So as by Fire
I keep thinking that one of these days I'm going to write up a whole booklet on the Gospel, salvation, grace, and the judgment. However, because it is so much easier for me to write something at one sitting, even when I do get started I'm always compelled to start over when next I sit down. So I have decided to give the whole topic of salvation a series of articles, which I think will serve both myself and the readers much better than one large booklet, anyway.
Yesterday I was privileged to read A Theology of the New Testament by George Ladd. I took a couple hours and read rather large portions of it. It was a remarkably interesting read! I enjoyed—and I think benefitted from—his interpretations of the parables of the kingdom of God in Matthew, Mark, and Luke, and I was thrilled to read such a thorough examination of the words translated righteousness and justification in the New Testament, including a comparison of similar words in Hebrew. In my opinion, it was very well done. I have read several other NT theologies, and I would not say that of any of them.
However, despite his thorough education and study, and despite what I consider to be remarkable insight, I was disappointed to read his handling of 1 Corinthians 3:15. He handled it in the common way, discussing "anyone's work" as though it were "anyone's works," but this is clearly inaccurate. Personally, I think it's an important issue.
1 Corinthians 3:8-15 discusses the building of the church. There is a "we" and a "you" used in that passage. "We" is the workers, such as Apollos and Paul. In v.9, Paul says, "We are laborers together with God." "You" is the Corinthians. They are the work. Paul writes in the same verse, "You are God's field, God's building." Paul has laid a foundation in God's building (v.10), which as he has just said, is the church in Corinth. Others are building on it (v.10), which in context is Apollos, Peter, and others like them. He warns these workers to take heed how they build on it. In v. 11 he tells us that the only foundation that can be laid in the church is Jesus Christ, which Paul has already laid. In v. 12 he discusses what sort of material might be built on top of that foundation. He mentions gold, silver, and precious stones, and he also mentions wood, hay and stubble.
Now let's pause for a minute. Obviously, we can see that Paul is talking about Apollos, Peter, and others building on the foundation that Paul has already laid in the Corinthians. He is not talking about works like feeding the hungry, sheltering the homeless, and visiting the sick and imprisoned. He is talking about work, specifically the work of teaching the Corinthians and building the church there. Yet, what context have you heard wood, hay, and stubble discussed in? Haven't you always heard it discussed as though it were a reference to the works in your own life? That is the only way I have ever heard it. But this passage is not talking about works, but about the work of being sent to a church and building it up. Therefore, Paul uses "work" and not "works" as we go on.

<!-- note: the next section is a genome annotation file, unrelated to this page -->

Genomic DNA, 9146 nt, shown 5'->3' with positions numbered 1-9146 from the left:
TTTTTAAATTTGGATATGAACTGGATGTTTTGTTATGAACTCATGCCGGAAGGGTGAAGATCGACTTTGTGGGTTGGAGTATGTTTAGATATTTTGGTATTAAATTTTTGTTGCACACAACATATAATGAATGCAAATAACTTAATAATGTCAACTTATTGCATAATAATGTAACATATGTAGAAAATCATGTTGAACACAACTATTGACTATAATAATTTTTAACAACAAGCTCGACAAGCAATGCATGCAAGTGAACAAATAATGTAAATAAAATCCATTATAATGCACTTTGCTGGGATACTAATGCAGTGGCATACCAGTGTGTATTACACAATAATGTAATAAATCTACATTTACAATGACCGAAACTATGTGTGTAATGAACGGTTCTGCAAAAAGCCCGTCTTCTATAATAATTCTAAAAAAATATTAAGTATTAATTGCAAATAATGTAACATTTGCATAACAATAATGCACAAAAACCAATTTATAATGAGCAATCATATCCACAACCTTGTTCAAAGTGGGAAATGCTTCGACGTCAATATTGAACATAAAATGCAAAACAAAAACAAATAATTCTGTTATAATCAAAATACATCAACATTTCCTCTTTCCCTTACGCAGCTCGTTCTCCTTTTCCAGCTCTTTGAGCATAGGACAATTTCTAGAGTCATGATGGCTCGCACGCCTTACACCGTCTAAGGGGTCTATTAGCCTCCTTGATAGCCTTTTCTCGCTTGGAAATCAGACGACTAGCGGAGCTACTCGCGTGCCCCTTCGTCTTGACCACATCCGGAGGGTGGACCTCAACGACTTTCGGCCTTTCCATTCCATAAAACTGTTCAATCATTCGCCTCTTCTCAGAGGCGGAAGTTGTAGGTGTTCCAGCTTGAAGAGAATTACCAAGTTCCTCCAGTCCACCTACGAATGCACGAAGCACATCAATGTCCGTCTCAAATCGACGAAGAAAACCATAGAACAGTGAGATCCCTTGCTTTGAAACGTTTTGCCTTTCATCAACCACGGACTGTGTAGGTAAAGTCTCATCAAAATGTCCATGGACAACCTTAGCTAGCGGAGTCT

In v. 13, Paul says that each man's work (not works) will be tried by fire on "the day," an obvious reference to the day of judgment. In verses 14 and 15 he tells us what the rewards and punishments are as a result of that trial by fire. If a person's work is gold, silver, or precious stones, it will survive the fire, and the worker—whether Paul, Apollos, Peter, or some other one—will receive a reward. If what he has built is wood, hay, or stubble, then his work will be burned up, and he will suffer loss. He himself will be saved, but his work will be a complete loss.
This is only right. Should someone prove to be an inept worker, he will suffer loss and be saved only "as by fire." However, since this is not a judgment of his works, but of his work, he should not have to face condemnation for it. Being an inept worker is not enough that you will not be saved. You cannot be condemned, according to this passage, for your work.
This is much different than what is said about your works. You most certainly can be condemned for your works (Matt 25:45,46; Jn 5:27-29; Rom 2:6,7; 2 Pet 1:5-11. Both Paul and Peter tell you to fear the judgment of works that we will all face (Rom 11:20,21; 2 Cor 5:10,11; 1 Pet 1:17; cf. 2 Pet 1:5-11).
I don't think this is questionable. I think the context is 1 Cor. 3 is very clear, and I think the use of the word "work" rather than "works" just seals the conclusion that was already obvious. If your work, the things you have built in others, proves not to be solid, you may still hope to be saved so as by fire. If, however, your works are found suspect, beware! "Not everyone that says to me, 'Lord, Lord,' shall inherit the kingdom of heaven, but only those that do the will of my Father in heaven...Then I will say to them, 'I never knew you! Depart from me, you who work iniquity!'"Home